For other areas in Indiana where vehicle emissions testing is not required, IDEM said that’s because it is already meeting the federal health-based standard for ozone or is close to doing so without further action being required.
Ground level ozone is measured across the state, IDEM said, but only major urban areas tend to experience concentrations above the health-based standard. The Greater Chicago region is one of those major urban areas that has traditionally measured above the standard and thus requires action to mitigate the pollution.
The air quality in Northwest Indiana has “improved substantially over time,” IDEM said, and the car inspection program is one tool to make that happen.
When the Clean Air Car Check program was first implemented, the failure rate for all cars tested was nearly 40%. Then within the first four years, that rate was brought down to 25% and now, nearly 20 years later, the failure rate is around 15%.
Over time vehicles have made the necessary fixes and are better maintained, IDEM said, and as a result the failure rate has gone down.
Still, despite this success, the Lake County Council is currently suing Gov. Eric Holcomb and Attorney General Todd Rokita to eliminate the emissions testing in the county. They say it’s unfair that only Northwest Indiana counties require the emissions checks. The complaint argues that other Indiana counties have worse air quality but do not require testing.
IDEM explained, not in response to this complaint, that areas can exceed the ozone standard and still not be subject to the requirement. It depends on the severity of the ozone concentrations at the time the designations were made. Lake and Porter Counties were classified as severe — the classifications are marginal, moderate, serious, severe and extreme — at the time the program was instituted. They currently are classified as serious.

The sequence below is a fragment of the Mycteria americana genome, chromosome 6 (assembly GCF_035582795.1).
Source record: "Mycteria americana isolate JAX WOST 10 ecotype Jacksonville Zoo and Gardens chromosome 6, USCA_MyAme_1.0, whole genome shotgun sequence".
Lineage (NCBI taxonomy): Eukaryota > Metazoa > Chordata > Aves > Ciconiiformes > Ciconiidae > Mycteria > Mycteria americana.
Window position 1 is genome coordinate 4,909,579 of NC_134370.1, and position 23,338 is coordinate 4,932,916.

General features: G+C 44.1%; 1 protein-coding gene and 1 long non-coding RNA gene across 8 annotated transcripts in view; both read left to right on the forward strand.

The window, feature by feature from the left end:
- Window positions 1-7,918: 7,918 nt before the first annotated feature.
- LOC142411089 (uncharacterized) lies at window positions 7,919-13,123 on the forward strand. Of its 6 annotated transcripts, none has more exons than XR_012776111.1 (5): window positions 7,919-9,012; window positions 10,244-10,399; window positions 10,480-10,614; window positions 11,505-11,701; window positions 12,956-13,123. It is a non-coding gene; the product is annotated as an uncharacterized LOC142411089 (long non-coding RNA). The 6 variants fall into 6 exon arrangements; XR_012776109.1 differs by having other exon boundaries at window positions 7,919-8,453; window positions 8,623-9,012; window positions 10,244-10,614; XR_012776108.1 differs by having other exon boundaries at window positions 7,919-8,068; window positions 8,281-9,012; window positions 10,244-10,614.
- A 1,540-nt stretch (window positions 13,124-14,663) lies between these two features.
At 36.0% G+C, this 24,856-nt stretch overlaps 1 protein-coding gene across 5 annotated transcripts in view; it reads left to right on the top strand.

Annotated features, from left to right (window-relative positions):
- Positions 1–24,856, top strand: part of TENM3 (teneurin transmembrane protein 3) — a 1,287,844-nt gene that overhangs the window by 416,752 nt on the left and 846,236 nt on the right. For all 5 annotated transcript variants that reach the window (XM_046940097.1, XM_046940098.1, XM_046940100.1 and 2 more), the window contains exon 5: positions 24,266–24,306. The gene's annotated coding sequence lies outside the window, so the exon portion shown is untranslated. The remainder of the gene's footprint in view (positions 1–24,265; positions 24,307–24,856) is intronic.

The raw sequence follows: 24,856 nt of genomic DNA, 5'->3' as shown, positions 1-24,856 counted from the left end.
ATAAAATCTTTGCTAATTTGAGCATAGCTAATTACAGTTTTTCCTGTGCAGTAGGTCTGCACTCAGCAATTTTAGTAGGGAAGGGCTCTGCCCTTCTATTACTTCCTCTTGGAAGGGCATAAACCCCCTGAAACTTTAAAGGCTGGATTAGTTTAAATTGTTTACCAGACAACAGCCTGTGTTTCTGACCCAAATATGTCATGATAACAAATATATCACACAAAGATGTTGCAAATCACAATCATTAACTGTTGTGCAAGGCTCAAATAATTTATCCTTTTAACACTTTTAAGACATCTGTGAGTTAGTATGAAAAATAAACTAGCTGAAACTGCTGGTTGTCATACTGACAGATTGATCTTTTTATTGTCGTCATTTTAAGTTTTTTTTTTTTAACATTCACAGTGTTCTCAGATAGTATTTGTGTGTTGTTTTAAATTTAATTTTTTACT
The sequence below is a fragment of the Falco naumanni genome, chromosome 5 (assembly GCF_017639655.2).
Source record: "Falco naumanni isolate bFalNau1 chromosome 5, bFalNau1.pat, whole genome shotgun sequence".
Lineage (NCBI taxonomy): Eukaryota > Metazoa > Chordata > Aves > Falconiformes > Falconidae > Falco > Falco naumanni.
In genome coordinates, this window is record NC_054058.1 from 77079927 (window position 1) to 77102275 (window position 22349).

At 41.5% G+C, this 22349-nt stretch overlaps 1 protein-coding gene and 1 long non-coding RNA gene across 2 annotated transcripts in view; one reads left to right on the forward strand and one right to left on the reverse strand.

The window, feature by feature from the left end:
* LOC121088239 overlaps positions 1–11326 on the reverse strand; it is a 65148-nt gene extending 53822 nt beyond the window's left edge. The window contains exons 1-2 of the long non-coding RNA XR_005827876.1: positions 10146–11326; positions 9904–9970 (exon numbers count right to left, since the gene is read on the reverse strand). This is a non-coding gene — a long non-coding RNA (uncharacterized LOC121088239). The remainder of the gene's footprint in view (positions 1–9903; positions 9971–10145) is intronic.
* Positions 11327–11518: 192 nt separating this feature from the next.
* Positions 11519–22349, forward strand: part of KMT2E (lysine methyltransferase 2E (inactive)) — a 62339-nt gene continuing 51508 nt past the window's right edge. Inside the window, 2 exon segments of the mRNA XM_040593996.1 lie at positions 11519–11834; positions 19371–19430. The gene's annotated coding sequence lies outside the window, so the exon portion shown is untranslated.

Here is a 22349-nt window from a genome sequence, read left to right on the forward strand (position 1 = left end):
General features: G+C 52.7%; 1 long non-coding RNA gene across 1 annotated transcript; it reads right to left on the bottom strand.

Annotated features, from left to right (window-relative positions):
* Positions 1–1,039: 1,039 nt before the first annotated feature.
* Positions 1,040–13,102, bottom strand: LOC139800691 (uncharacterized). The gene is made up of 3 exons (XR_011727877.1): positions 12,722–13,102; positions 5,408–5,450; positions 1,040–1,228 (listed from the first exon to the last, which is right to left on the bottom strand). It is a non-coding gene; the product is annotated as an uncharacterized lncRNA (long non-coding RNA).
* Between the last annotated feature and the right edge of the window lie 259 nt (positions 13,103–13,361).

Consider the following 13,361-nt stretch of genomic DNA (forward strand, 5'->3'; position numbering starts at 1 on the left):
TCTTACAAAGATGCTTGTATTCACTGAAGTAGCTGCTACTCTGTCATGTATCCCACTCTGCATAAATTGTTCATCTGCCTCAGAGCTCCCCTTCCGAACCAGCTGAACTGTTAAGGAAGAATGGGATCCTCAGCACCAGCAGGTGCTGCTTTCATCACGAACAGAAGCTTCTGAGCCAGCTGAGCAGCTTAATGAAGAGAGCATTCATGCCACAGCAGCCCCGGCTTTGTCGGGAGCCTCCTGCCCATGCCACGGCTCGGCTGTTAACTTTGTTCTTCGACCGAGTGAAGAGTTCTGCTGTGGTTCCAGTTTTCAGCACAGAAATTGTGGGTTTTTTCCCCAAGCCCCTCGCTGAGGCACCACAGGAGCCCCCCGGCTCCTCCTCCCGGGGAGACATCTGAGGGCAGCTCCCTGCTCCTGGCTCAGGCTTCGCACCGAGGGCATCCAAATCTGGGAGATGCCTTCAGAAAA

Vehicle emissions testing is mandated for areas that are classified as moderate or higher, IDEM said. Any consideration of a statewide program or one outside the federally-designated areas would require legislative action, the agency added.
There are 35 states and territories across the country that require an emissions test for cars and trucks, though the frequency and type of test varies by the state. Some states require all vehicles to be tested while others, like Indiana, have testing in only certain inspection areas.
In a few states — such as California, Illinois and Colorado — vehicle owners could have their registration renewal suspended or their registration fees doubled if they don’t have a certificate proving their car passed an emissions test.
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Call IndyStar reporter Sarah Bowman at 317-444-6129 or email at firstname.lastname@example.org. Follow her on Twitter and Facebook: @IndyStarSarah. Connect with IndyStar’s environmental reporters: Join The Scrub on Facebook.
IndyStar's environmental reporting project is made possible through the generous support of the nonprofit Nina Mason Pulliam Charitable Trust.
This article originally appeared on Indianapolis Star: Do you have to get you car tested for emissions? What you need to know